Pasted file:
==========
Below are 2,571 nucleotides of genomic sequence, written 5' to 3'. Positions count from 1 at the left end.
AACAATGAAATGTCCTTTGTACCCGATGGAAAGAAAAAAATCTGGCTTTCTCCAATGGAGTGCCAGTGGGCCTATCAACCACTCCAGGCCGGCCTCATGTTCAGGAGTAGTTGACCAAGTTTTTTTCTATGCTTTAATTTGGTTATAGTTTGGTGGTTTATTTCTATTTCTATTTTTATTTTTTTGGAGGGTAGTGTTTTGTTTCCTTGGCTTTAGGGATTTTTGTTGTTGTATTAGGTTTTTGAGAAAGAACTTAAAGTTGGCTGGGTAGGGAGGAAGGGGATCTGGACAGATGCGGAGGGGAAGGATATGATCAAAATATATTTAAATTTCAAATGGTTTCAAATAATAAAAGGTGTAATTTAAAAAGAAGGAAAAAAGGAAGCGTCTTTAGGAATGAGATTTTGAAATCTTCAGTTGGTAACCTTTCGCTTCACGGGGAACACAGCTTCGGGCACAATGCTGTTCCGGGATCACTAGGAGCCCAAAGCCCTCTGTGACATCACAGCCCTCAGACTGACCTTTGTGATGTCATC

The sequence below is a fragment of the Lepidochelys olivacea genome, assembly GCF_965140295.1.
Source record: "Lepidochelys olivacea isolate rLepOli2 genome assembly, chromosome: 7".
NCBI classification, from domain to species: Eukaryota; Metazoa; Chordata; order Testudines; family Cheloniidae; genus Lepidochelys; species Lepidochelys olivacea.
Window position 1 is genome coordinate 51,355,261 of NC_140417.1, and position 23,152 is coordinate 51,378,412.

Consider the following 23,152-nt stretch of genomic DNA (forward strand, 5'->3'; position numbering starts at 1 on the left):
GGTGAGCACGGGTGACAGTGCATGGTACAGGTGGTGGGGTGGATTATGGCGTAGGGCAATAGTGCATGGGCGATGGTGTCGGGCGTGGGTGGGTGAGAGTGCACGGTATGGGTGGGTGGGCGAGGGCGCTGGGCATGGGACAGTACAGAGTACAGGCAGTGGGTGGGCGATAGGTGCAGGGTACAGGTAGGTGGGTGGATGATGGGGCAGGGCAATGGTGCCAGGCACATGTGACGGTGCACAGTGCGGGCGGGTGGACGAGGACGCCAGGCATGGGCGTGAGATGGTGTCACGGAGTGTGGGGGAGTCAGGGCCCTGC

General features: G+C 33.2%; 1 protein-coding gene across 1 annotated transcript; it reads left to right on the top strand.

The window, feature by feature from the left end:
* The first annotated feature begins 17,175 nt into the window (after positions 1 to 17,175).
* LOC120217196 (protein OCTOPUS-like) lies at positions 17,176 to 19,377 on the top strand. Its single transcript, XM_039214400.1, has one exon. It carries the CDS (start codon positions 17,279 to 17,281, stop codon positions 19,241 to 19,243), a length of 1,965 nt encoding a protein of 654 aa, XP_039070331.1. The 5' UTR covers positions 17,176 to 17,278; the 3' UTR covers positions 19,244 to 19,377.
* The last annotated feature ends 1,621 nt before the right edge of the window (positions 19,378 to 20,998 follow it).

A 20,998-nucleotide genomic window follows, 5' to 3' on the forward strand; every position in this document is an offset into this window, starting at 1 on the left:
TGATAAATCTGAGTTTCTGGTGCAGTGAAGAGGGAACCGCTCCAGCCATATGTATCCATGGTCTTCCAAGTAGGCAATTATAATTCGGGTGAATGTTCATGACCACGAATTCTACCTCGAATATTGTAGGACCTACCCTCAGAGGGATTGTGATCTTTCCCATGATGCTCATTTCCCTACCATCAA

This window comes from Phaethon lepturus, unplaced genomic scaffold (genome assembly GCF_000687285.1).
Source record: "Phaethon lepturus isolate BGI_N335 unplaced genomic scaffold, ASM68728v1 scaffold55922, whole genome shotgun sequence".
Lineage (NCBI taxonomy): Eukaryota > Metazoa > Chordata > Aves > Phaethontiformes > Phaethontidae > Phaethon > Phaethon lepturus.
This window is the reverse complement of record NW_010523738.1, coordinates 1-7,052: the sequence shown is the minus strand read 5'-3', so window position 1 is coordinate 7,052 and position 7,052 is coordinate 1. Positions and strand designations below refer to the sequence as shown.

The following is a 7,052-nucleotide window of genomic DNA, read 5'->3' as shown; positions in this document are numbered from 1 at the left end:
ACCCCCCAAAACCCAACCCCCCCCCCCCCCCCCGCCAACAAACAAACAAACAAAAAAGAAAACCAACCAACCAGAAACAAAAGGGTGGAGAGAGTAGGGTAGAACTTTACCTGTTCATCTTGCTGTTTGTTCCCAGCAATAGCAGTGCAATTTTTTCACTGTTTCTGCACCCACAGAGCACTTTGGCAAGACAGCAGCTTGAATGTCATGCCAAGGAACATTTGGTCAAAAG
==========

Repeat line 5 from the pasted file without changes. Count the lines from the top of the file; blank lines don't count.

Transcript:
NCBI classification, from domain to species: Eukaryota; Metazoa; Chordata; order Testudines; family Cheloniidae; genus Lepidochelys; species Lepidochelys olivacea.